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C++ and its major Boost

C++ has some major shortcomings. The STL doesn't include a hash map using custom keys, its string to number converters make it hard to detect errors, and there just seem to be so many languages that are bundled with better standard libraries (look at Java and its support for Time/Date, atomic type conversion).

However, I am a huge fan of C++. I like the fact that there are unsigned types (unlike Java), type safety makes code less error prone (unlike python, ruby, and perl), it is polymorphic and inheritable (unlike C), its reference types provide speed, and it is ported more often to embedded platforms than any other language besides maybe C. So, how are these strengths leveraged by overcoming the obvious weaknesses?

Enter Boost. It has solutions for many of the shortcomings of C++ and some very useful utilities as well. In a recent development project, I used Boost as a supplement to C++ within the Windows environment because I wasn't sold on the .NET framework, and I wanted to be platform compatible with Linux. Boost provided this cross-platform capability with several utilities:
  • lexical_cast, a cast function that allowed for easy translation between string and numeric types,
  • command options, a library that takes command line arguments and parses them against registered available options,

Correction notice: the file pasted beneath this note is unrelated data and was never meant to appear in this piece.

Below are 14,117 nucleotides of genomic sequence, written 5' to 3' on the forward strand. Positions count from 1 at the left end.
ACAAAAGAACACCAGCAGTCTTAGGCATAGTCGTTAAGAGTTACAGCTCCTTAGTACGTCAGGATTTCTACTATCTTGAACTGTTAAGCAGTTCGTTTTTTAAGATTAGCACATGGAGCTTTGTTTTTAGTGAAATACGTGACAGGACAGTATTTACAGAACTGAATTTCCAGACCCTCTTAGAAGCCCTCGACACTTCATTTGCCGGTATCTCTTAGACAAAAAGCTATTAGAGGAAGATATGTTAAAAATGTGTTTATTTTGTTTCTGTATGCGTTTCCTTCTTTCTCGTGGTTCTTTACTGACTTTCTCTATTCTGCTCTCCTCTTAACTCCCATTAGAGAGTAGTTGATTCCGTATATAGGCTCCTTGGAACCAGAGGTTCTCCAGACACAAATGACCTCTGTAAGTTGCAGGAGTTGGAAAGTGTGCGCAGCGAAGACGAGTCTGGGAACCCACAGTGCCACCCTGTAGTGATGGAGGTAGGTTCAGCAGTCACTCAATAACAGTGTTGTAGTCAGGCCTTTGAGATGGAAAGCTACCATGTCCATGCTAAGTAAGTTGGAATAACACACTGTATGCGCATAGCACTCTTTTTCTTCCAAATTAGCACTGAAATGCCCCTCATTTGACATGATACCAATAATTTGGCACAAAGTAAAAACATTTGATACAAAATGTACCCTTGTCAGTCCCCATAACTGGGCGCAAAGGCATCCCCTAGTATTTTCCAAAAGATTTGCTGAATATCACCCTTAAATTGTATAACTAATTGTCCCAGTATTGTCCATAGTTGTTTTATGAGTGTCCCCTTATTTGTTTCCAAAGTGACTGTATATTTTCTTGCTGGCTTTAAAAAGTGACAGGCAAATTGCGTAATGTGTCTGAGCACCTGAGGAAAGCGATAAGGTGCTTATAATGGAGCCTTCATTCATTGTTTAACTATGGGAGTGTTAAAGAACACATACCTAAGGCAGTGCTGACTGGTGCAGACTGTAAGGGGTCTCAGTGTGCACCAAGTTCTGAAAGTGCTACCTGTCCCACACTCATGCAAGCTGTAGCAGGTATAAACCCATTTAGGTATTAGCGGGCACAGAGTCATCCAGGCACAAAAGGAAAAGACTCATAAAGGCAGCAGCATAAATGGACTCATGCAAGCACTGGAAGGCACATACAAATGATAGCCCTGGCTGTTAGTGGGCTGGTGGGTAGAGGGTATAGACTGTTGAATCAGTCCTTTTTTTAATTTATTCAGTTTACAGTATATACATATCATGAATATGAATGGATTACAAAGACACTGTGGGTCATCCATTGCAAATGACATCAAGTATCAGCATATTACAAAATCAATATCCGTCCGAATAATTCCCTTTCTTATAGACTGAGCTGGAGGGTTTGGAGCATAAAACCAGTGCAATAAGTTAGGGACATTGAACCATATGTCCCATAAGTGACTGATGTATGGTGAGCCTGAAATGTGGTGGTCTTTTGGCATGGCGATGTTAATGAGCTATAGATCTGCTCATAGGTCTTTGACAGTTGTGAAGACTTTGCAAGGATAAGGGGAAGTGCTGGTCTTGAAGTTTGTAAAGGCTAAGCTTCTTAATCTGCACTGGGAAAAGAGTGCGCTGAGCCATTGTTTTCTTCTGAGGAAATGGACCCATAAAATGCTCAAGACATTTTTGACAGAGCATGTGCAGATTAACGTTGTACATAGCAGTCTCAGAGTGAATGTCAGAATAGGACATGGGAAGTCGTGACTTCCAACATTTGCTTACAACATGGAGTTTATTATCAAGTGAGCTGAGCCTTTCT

• unsorted map and hash function, which allowed for custom key types for maps that allowed for faster lexicographical comparisons than something like a string key,
  • bimaps, a bidirectional map that allows for searching for a key-value pair in both directions,
  • time duration and posix time, which allowed for the representation and the arithmetic operations of microsecond-resolution time values,
  • progress timer, which provided a report of the elapsed time for a program operation as it finished,
  • progress bar, which provided a very simple interface to print out a progress bar to the command prompt,
  • macro processing, which allowed for easy comma-delimited expansion of arrays without having to write the code explicitly (think variadic macros like printf), and finally
  • foreach, which looped through a container by providing the actual reference to the object pointed by the iterator.

The command line options and progress bar were of real big help to me, but my favorite utilities were the lexical_cast and the time libraries. I liked lexical cast because I could literally take any string value and easily convert it to an integer, float, double, etc. with just one line of code that also provides for error checking. The time objects (time_duration and ptime) were indispensable, particularly when I started chasing down the rat-hole of trying to come up with my own operators and conversion functions for time since I was taking time stamps and trying to perform arithmetic on them. One does not truly appreciate the amount of time and effort that these code writers have put into the Boost package until one realizes just how much work is required to get things just right. And isn't that just what software development is all about.

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